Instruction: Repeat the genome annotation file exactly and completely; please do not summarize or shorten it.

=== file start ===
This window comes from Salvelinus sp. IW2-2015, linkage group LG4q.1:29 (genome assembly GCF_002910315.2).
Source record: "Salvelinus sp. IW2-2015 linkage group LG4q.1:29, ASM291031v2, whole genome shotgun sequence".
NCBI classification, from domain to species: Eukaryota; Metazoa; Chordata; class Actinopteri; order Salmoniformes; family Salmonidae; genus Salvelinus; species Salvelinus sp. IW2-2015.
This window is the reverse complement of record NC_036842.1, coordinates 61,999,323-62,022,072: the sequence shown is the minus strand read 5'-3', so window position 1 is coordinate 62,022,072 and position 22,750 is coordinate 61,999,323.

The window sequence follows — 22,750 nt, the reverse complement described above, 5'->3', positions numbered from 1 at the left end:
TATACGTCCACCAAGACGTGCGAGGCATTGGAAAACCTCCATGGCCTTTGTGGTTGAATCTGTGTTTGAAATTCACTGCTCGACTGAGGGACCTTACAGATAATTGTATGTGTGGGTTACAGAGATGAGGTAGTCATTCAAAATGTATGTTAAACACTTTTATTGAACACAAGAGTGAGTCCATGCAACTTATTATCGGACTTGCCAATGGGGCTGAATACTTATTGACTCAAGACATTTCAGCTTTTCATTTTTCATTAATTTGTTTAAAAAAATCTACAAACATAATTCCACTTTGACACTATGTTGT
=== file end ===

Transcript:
This window comes from Salvelinus sp. IW2-2015, linkage group LG4q.1:29 (genome assembly GCF_002910315.2).
Source record: "Salvelinus sp. IW2-2015 linkage group LG4q.1:29, ASM291031v2, whole genome shotgun sequence".
NCBI classification, from domain to species: Eukaryota; Metazoa; Chordata; class Actinopteri; order Salmoniformes; family Salmonidae; genus Salvelinus; species Salvelinus sp. IW2-2015.
This window is the reverse complement of record NC_036842.1, coordinates 61,999,323-62,022,072: the sequence shown is the minus strand read 5'-3', so window position 1 is coordinate 62,022,072 and position 22,750 is coordinate 61,999,323.

The window sequence follows — 22,750 nt, the reverse complement described above, 5'->3', positions numbered from 1 at the left end:
TATACGTCCACCAAGACGTGCGAGGCATTGGAAAACCTCCATGGCCTTTGTGGTTGAATCTGTGTTTGAAATTCACTGCTCGACTGAGGGACCTTACAGATAATTGTATGTGTGGGTTACAGAGATGAGGTAGTCATTCAAAATGTATGTTAAACACTTTTATTGAACACAAGAGTGAGTCCATGCAACTTATTATCGGACTTGCCAATGGGGCTGAATACTTATTGACTCAAGACATTTCAGCTTTTCATTTTTCATTAATTTGTTTAAAAAAATCTACAAACATAATTCCACTTTGACACTATGTTGT